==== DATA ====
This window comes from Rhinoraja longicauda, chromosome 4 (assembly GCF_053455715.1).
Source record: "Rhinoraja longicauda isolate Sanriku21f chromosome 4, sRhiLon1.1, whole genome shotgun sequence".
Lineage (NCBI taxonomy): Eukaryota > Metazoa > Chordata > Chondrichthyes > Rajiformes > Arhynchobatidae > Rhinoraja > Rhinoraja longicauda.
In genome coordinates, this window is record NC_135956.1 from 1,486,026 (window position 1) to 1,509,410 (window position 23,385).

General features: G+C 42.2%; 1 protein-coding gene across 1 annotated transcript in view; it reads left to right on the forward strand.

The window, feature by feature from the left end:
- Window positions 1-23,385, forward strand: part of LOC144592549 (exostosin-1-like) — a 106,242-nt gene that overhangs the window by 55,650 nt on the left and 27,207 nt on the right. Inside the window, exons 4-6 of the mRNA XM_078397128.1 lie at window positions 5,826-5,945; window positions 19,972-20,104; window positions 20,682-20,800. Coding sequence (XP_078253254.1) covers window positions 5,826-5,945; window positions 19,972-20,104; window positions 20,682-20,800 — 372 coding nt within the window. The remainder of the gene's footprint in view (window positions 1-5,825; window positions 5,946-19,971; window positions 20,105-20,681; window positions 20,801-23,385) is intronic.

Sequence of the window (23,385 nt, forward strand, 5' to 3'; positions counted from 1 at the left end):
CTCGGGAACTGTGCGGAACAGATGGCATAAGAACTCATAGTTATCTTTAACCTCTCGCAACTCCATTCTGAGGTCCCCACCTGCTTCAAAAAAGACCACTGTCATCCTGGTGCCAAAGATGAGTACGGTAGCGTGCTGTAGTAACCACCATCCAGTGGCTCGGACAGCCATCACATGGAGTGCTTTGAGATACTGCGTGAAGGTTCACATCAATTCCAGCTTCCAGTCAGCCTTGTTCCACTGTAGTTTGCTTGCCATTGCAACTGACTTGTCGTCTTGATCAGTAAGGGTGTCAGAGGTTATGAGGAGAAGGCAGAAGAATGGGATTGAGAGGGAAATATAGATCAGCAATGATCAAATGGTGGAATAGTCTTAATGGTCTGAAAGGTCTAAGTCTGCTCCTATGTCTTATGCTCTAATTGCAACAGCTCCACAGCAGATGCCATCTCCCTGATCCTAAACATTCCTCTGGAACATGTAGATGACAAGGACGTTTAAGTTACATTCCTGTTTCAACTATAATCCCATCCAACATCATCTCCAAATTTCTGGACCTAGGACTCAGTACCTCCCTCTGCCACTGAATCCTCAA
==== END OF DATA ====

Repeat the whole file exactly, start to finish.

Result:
This window comes from Rhinoraja longicauda, chromosome 4 (assembly GCF_053455715.1).
Source record: "Rhinoraja longicauda isolate Sanriku21f chromosome 4, sRhiLon1.1, whole genome shotgun sequence".
Lineage (NCBI taxonomy): Eukaryota > Metazoa > Chordata > Chondrichthyes > Rajiformes > Arhynchobatidae > Rhinoraja > Rhinoraja longicauda.
In genome coordinates, this window is record NC_135956.1 from 1,486,026 (window position 1) to 1,509,410 (window position 23,385).

General features: G+C 42.2%; 1 protein-coding gene across 1 annotated transcript in view; it reads left to right on the forward strand.

The window, feature by feature from the left end:
- Window positions 1-23,385, forward strand: part of LOC144592549 (exostosin-1-like) — a 106,242-nt gene that overhangs the window by 55,650 nt on the left and 27,207 nt on the right. Inside the window, exons 4-6 of the mRNA XM_078397128.1 lie at window positions 5,826-5,945; window positions 19,972-20,104; window positions 20,682-20,800. Coding sequence (XP_078253254.1) covers window positions 5,826-5,945; window positions 19,972-20,104; window positions 20,682-20,800 — 372 coding nt within the window. The remainder of the gene's footprint in view (window positions 1-5,825; window positions 5,946-19,971; window positions 20,105-20,681; window positions 20,801-23,385) is intronic.

Sequence of the window (23,385 nt, forward strand, 5' to 3'; positions counted from 1 at the left end):
CTCGGGAACTGTGCGGAACAGATGGCATAAGAACTCATAGTTATCTTTAACCTCTCGCAACTCCATTCTGAGGTCCCCACCTGCTTCAAAAAAGACCACTGTCATCCTGGTGCCAAAGATGAGTACGGTAGCGTGCTGTAGTAACCACCATCCAGTGGCTCGGACAGCCATCACATGGAGTGCTTTGAGATACTGCGTGAAGGTTCACATCAATTCCAGCTTCCAGTCAGCCTTGTTCCACTGTAGTTTGCTTGCCATTGCAACTGACTTGTCGTCTTGATCAGTAAGGGTGTCAGAGGTTATGAGGAGAAGGCAGAAGAATGGGATTGAGAGGGAAATATAGATCAGCAATGATCAAATGGTGGAATAGTCTTAATGGTCTGAAAGGTCTAAGTCTGCTCCTATGTCTTATGCTCTAATTGCAACAGCTCCACAGCAGATGCCATCTCCCTGATCCTAAACATTCCTCTGGAACATGTAGATGACAAGGACGTTTAAGTTACATTCCTGTTTCAACTATAATCCCATCCAACATCATCTCCAAATTTCTGGACCTAGGACTCAGTACCTCCCTCTGCCACTGAATCCTCAA